Cars drive by the AMC Metreon 16 theaters on August 10, 2021 in San Francisco, California.
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Wedbush lowered its price target on AMC to $2 from $4 and reiterated its underperform rating on the stock following its launch of the company’s preferred shares on Monday.
The new price target reflects the higher share count of AMC with the new preferred equity. On the first day of APE trading, combined shares lost $800 million in enterprise value from Friday’s closing price of $18.01, according to the note. AMC closed at $10.46 while APE ended the day at $6.
“While it makes little sense for APE to trade below AMC, we think that it reflects concerns over impending dilution,” Alicia Reese wrote in a Tuesday note. “AMC is pre-authorized to issue up to 4.5 billion additional preferred shares of APE to raise cash.”
AMC shares rose 1.6% in the premarket Tuesday, while APE jumped 9.2%.
She added that she expects the company to wait for APE shares to trade more inline with AMC, then issue some of the authorized APE shares for cash to pay down outstanding debt.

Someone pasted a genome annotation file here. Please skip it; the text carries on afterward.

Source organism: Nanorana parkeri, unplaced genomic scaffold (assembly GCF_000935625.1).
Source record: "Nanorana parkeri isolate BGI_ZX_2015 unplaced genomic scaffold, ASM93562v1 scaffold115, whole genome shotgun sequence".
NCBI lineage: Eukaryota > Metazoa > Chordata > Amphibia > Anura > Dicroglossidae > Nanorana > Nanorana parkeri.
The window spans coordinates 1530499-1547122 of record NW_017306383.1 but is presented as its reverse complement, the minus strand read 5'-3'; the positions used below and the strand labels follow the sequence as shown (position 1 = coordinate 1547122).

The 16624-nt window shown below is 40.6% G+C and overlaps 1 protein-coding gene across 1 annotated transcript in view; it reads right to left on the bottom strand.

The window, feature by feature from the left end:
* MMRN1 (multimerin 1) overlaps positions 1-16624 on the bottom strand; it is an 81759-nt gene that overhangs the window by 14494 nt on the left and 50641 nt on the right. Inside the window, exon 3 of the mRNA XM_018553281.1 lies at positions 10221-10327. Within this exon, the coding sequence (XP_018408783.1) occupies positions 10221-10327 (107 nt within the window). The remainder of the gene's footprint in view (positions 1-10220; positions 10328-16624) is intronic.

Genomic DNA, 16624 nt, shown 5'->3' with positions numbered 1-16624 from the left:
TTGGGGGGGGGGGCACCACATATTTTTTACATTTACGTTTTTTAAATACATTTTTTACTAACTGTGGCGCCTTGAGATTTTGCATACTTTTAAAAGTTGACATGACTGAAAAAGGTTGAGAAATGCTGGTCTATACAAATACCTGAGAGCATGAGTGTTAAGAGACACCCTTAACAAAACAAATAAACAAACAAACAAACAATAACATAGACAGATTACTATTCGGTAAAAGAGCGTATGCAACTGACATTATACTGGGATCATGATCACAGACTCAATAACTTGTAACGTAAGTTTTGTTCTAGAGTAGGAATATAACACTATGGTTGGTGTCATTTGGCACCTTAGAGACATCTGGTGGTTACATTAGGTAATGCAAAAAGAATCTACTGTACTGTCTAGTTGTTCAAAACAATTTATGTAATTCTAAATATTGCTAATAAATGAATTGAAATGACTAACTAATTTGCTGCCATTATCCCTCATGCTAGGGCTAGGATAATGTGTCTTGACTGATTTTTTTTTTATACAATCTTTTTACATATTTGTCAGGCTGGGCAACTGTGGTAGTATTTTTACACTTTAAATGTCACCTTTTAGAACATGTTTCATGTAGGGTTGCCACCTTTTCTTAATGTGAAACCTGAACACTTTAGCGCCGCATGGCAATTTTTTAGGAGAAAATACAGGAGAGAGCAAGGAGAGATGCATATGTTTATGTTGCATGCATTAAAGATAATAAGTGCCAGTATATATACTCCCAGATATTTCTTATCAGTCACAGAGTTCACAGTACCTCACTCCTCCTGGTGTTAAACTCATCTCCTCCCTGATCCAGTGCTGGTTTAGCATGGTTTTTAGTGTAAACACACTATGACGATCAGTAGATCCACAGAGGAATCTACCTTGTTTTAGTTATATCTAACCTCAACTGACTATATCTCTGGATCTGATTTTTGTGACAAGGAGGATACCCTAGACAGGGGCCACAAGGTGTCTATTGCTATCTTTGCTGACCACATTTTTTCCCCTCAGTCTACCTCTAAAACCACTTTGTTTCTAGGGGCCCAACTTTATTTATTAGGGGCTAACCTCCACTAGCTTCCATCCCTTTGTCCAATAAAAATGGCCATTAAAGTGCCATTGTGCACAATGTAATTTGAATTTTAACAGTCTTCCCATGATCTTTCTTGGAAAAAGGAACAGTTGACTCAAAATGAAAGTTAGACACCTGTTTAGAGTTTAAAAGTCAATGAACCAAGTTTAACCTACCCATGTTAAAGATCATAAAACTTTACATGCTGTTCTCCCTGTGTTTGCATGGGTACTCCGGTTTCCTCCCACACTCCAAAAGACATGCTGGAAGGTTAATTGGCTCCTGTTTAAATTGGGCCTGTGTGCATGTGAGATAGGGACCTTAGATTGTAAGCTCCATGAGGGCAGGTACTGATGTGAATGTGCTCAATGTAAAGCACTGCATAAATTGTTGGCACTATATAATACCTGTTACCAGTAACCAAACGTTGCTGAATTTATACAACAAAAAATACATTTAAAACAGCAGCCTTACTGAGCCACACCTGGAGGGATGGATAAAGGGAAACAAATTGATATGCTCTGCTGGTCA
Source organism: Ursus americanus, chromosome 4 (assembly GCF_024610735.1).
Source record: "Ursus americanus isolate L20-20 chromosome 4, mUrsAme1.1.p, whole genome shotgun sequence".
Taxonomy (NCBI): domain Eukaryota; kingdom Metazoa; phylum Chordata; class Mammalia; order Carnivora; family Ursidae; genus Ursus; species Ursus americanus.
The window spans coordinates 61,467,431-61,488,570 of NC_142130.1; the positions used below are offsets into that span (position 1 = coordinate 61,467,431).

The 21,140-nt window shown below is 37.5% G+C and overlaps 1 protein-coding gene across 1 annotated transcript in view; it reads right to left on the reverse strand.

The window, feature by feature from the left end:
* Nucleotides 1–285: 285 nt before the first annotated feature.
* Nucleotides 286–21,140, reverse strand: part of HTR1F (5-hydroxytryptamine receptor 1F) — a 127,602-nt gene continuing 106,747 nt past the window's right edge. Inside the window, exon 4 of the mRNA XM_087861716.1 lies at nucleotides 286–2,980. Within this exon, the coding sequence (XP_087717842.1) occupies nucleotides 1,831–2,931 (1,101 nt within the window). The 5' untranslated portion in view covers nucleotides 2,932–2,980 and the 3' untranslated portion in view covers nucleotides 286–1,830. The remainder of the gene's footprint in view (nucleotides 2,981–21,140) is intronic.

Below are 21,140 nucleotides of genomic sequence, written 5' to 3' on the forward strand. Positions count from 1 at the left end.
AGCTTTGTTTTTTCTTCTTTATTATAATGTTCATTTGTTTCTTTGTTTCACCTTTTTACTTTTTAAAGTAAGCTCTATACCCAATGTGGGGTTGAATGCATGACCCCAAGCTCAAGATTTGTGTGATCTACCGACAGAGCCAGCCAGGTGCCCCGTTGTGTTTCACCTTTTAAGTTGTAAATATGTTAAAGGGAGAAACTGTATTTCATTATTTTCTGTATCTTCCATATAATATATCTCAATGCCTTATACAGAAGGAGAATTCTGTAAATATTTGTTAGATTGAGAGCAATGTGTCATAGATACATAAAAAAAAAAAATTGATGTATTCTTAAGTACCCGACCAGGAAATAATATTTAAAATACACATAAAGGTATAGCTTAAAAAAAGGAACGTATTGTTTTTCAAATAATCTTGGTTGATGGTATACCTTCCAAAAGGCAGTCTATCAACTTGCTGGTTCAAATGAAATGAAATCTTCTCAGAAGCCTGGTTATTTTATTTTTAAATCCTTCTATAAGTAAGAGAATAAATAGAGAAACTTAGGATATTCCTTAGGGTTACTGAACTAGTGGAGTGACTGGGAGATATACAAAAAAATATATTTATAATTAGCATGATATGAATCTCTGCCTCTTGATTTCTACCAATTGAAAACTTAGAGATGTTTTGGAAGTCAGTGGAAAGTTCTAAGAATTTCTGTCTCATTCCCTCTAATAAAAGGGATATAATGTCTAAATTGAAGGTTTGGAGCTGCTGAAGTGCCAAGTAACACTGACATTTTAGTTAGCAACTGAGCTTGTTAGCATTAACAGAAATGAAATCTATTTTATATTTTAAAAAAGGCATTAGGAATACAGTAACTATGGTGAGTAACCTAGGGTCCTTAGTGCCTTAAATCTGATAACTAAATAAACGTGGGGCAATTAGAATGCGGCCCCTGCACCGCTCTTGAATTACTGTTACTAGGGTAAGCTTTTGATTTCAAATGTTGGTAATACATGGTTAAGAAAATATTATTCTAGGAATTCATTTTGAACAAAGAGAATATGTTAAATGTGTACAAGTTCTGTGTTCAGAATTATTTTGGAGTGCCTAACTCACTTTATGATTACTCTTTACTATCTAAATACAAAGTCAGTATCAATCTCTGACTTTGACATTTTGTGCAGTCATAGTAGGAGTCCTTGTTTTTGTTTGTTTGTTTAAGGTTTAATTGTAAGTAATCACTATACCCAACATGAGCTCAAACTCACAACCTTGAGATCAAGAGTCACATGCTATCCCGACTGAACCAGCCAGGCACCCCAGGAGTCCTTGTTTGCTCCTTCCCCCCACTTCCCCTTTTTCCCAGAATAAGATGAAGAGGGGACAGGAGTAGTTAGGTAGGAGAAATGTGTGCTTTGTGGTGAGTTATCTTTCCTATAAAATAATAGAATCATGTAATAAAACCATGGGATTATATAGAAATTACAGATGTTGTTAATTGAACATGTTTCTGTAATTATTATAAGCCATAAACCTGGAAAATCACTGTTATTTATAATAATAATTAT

“We note that at the August 22 closing price of $6, AMC would have to issue over 900 million shares of APE to repay its entire debt balance,” Reese wrote. “While AMC can issue up to 4.5 billion APE shares, we expect it to issue far less, and wait for a more opportune time to do so.”
In addition to paying down debt, AMC will likely use extra cash to upgrade its theaters in Europe and Asia faster, making it a more attractive long-term investment, according to Reese.
“This would also free AMC up to reinstate its quarterly dividend much sooner than it would have otherwise,” she wrote.
Reese also noted that the Cineworld bankruptcy should not impact AMC as it doesn’t relate to negative industry dynamics. Overall, AMC is trending in the right direction as the industry normalizes.
“AMC continues to right-size the ship by repaying and restructuring debt, acquiring more quality screens while removing underperforming screens, and making inroads into secondary revenue sources, including alternative content and retail popcorn sales,” Reese wrote.
—CNBC’s Michael Bloom contributed to this report.